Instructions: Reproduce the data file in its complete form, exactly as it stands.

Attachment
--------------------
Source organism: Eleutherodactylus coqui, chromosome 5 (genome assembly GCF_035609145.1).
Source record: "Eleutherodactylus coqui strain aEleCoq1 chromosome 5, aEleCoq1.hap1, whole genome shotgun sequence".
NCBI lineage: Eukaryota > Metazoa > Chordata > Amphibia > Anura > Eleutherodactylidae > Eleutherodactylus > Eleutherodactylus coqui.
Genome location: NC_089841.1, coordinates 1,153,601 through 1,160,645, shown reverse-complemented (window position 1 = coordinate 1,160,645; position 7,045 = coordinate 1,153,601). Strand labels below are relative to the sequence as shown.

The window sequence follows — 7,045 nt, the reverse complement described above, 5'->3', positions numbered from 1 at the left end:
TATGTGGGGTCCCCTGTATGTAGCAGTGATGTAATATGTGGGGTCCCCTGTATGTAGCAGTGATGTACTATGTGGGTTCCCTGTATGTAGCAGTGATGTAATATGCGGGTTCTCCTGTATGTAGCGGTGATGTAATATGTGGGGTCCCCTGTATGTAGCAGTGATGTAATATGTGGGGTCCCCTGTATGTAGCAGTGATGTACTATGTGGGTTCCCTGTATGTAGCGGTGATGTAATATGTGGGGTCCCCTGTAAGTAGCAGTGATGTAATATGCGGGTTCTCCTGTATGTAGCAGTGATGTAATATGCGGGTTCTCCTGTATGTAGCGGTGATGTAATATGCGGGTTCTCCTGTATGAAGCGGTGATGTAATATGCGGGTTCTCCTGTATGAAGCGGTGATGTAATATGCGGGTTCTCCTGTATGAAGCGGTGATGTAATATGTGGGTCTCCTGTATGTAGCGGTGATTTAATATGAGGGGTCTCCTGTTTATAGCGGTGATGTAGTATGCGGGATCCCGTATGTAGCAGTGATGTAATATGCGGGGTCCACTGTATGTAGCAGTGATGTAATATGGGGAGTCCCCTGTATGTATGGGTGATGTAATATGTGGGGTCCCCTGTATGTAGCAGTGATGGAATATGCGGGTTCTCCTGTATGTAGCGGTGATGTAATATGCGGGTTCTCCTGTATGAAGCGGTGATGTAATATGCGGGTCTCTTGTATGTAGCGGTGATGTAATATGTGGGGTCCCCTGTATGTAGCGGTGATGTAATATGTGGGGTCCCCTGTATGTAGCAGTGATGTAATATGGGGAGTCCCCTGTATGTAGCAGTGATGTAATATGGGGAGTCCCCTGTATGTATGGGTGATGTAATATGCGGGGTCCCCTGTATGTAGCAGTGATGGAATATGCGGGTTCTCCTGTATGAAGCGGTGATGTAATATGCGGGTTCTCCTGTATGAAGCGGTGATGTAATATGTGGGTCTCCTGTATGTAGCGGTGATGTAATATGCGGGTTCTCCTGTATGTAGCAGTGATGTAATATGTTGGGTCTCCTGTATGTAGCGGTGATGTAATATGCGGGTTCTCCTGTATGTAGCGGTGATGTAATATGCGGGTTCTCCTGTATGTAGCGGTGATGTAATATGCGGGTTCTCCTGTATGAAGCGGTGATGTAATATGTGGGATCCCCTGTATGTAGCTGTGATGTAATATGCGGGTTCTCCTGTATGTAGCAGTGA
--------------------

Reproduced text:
Source organism: Eleutherodactylus coqui, chromosome 5 (genome assembly GCF_035609145.1).
Source record: "Eleutherodactylus coqui strain aEleCoq1 chromosome 5, aEleCoq1.hap1, whole genome shotgun sequence".
NCBI lineage: Eukaryota > Metazoa > Chordata > Amphibia > Anura > Eleutherodactylidae > Eleutherodactylus > Eleutherodactylus coqui.
Genome location: NC_089841.1, coordinates 1,153,601 through 1,160,645, shown reverse-complemented (window position 1 = coordinate 1,160,645; position 7,045 = coordinate 1,153,601). Strand labels below are relative to the sequence as shown.

The window sequence follows — 7,045 nt, the reverse complement described above, 5'->3', positions numbered from 1 at the left end:
TATGTGGGGTCCCCTGTATGTAGCAGTGATGTAATATGTGGGGTCCCCTGTATGTAGCAGTGATGTACTATGTGGGTTCCCTGTATGTAGCAGTGATGTAATATGCGGGTTCTCCTGTATGTAGCGGTGATGTAATATGTGGGGTCCCCTGTATGTAGCAGTGATGTAATATGTGGGGTCCCCTGTATGTAGCAGTGATGTACTATGTGGGTTCCCTGTATGTAGCGGTGATGTAATATGTGGGGTCCCCTGTAAGTAGCAGTGATGTAATATGCGGGTTCTCCTGTATGTAGCAGTGATGTAATATGCGGGTTCTCCTGTATGTAGCGGTGATGTAATATGCGGGTTCTCCTGTATGAAGCGGTGATGTAATATGCGGGTTCTCCTGTATGAAGCGGTGATGTAATATGCGGGTTCTCCTGTATGAAGCGGTGATGTAATATGTGGGTCTCCTGTATGTAGCGGTGATTTAATATGAGGGGTCTCCTGTTTATAGCGGTGATGTAGTATGCGGGATCCCGTATGTAGCAGTGATGTAATATGCGGGGTCCACTGTATGTAGCAGTGATGTAATATGGGGAGTCCCCTGTATGTATGGGTGATGTAATATGTGGGGTCCCCTGTATGTAGCAGTGATGGAATATGCGGGTTCTCCTGTATGTAGCGGTGATGTAATATGCGGGTTCTCCTGTATGAAGCGGTGATGTAATATGCGGGTCTCTTGTATGTAGCGGTGATGTAATATGTGGGGTCCCCTGTATGTAGCGGTGATGTAATATGTGGGGTCCCCTGTATGTAGCAGTGATGTAATATGGGGAGTCCCCTGTATGTAGCAGTGATGTAATATGGGGAGTCCCCTGTATGTATGGGTGATGTAATATGCGGGGTCCCCTGTATGTAGCAGTGATGGAATATGCGGGTTCTCCTGTATGAAGCGGTGATGTAATATGCGGGTTCTCCTGTATGAAGCGGTGATGTAATATGTGGGTCTCCTGTATGTAGCGGTGATGTAATATGCGGGTTCTCCTGTATGTAGCAGTGATGTAATATGTTGGGTCTCCTGTATGTAGCGGTGATGTAATATGCGGGTTCTCCTGTATGTAGCGGTGATGTAATATGCGGGTTCTCCTGTATGTAGCGGTGATGTAATATGCGGGTTCTCCTGTATGAAGCGGTGATGTAATATGTGGGATCCCCTGTATGTAGCTGTGATGTAATATGCGGGTTCTCCTGTATGTAGCAGTGA